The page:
Two seconds to blood

Jul 4, 2012

At work today, I made my way to the basement of a building to meet with one of our star physician-scientists.

I walked down a hall, then through a doorway, and as I passed through that, a major knuckle on my right hand glanced against the doorframe. I looked down to see a white indentation, and was aware of a warning thought moving from one part of my brain to another.

‘That could become a bloody mess,’ neuron passed to neuron.

A few steps later, I looked down to see a growing bead of bright red blood forming on the knuckle.

‘I told you so.’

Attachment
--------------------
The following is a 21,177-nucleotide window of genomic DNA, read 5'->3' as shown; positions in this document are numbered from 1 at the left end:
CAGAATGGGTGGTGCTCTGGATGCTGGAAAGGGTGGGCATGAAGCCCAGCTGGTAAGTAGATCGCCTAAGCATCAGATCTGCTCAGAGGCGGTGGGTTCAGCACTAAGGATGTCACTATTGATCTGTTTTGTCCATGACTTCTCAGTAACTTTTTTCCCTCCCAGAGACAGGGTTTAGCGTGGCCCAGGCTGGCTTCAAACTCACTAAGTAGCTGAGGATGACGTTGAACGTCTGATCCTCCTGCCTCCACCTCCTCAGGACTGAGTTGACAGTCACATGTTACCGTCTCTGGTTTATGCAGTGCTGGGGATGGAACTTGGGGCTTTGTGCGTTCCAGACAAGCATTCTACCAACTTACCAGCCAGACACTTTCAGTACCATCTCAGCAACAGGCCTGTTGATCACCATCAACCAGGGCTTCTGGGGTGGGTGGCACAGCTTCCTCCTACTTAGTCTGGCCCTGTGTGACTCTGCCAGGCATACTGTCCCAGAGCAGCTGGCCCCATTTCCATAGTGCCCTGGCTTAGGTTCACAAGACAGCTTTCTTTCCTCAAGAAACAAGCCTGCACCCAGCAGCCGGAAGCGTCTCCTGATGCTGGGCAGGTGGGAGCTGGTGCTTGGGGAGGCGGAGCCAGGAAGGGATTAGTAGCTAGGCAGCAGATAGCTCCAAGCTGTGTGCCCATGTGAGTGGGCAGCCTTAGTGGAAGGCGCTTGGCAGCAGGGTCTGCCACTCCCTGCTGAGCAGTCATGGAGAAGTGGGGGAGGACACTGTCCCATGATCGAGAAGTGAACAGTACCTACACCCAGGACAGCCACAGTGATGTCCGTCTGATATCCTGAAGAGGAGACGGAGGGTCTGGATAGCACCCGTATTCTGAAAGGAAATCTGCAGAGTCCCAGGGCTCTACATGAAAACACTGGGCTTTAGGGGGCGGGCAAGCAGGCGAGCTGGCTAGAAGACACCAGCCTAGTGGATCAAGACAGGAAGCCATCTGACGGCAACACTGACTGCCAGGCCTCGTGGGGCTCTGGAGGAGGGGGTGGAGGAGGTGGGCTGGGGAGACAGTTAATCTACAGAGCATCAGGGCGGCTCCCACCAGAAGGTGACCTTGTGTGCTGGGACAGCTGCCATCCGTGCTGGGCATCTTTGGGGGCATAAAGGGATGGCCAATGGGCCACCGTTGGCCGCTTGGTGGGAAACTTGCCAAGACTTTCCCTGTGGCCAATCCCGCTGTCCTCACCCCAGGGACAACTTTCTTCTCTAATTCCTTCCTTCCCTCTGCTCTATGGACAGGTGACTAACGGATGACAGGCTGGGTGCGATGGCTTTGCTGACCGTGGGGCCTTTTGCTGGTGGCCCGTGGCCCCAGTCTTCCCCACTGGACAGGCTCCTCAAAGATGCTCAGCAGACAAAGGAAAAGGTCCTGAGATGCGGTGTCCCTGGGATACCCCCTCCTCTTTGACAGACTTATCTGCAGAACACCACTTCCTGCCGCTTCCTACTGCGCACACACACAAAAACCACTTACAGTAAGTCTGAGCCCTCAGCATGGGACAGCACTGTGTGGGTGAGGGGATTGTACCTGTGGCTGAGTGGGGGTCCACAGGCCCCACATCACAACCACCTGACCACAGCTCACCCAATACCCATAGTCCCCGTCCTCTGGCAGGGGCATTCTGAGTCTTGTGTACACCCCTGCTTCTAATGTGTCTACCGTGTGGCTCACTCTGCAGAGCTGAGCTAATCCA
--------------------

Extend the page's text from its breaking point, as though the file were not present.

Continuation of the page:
I was early to the meeting, so I asked a woman in the office for a bandage.

Later, thinking about the out-of-body experience of observing a thought brought on by an injury to my hand, I remembered the feeling of the serrated knife that neaty sliced my finger (right hand, little finger, minor knuckle) one day during my Peace Corps service.

That cut felt much different than other cuts I’d had from straight knives. For a brief moment if felt, well, good. Two seconds later, I was hopping in pain, and fretting that I’d better clean it fast and well or I’d have another case of blood poisoning to add to my history of infections.

Anton Zuiker

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